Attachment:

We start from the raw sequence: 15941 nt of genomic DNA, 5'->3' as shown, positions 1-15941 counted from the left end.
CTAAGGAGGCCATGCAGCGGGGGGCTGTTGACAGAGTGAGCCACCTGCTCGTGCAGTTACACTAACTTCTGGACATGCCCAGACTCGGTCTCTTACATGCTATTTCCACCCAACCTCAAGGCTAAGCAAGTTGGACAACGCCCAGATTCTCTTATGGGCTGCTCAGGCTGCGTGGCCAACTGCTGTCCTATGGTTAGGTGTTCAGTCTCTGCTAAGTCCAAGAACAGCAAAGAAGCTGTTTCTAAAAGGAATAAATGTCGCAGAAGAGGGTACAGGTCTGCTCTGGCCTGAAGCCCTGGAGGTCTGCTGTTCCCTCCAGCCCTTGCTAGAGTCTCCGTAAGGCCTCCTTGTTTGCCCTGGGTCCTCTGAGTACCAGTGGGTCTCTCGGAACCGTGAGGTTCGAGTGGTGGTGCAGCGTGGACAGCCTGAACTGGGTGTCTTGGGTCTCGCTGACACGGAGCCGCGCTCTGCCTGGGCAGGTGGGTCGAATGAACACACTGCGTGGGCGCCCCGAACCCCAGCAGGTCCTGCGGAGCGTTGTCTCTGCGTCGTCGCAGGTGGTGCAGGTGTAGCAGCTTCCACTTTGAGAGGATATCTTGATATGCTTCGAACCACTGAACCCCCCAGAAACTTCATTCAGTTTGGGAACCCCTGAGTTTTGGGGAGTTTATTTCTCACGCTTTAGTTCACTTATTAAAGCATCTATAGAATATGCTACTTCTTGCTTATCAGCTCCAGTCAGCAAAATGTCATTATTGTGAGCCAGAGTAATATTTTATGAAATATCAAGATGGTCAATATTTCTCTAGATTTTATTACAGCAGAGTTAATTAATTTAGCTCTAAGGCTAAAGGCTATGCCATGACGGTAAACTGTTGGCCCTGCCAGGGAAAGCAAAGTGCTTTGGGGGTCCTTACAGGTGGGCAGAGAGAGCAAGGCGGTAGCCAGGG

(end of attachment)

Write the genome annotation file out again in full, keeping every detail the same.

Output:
We start from the raw sequence: 15941 nt of genomic DNA, 5'->3' as shown, positions 1-15941 counted from the left end.
CTAAGGAGGCCATGCAGCGGGGGGCTGTTGACAGAGTGAGCCACCTGCTCGTGCAGTTACACTAACTTCTGGACATGCCCAGACTCGGTCTCTTACATGCTATTTCCACCCAACCTCAAGGCTAAGCAAGTTGGACAACGCCCAGATTCTCTTATGGGCTGCTCAGGCTGCGTGGCCAACTGCTGTCCTATGGTTAGGTGTTCAGTCTCTGCTAAGTCCAAGAACAGCAAAGAAGCTGTTTCTAAAAGGAATAAATGTCGCAGAAGAGGGTACAGGTCTGCTCTGGCCTGAAGCCCTGGAGGTCTGCTGTTCCCTCCAGCCCTTGCTAGAGTCTCCGTAAGGCCTCCTTGTTTGCCCTGGGTCCTCTGAGTACCAGTGGGTCTCTCGGAACCGTGAGGTTCGAGTGGTGGTGCAGCGTGGACAGCCTGAACTGGGTGTCTTGGGTCTCGCTGACACGGAGCCGCGCTCTGCCTGGGCAGGTGGGTCGAATGAACACACTGCGTGGGCGCCCCGAACCCCAGCAGGTCCTGCGGAGCGTTGTCTCTGCGTCGTCGCAGGTGGTGCAGGTGTAGCAGCTTCCACTTTGAGAGGATATCTTGATATGCTTCGAACCACTGAACCCCCCAGAAACTTCATTCAGTTTGGGAACCCCTGAGTTTTGGGGAGTTTATTTCTCACGCTTTAGTTCACTTATTAAAGCATCTATAGAATATGCTACTTCTTGCTTATCAGCTCCAGTCAGCAAAATGTCATTATTGTGAGCCAGAGTAATATTTTATGAAATATCAAGATGGTCAATATTTCTCTAGATTTTATTACAGCAGAGTTAATTAATTTAGCTCTAAGGCTAAAGGCTATGCCATGACGGTAAACTGTTGGCCCTGCCAGGGAAAGCAAAGTGCTTTGGGGGTCCTTACAGGTGGGCAGAGAGAGCAAGGCGGTAGCCAGGG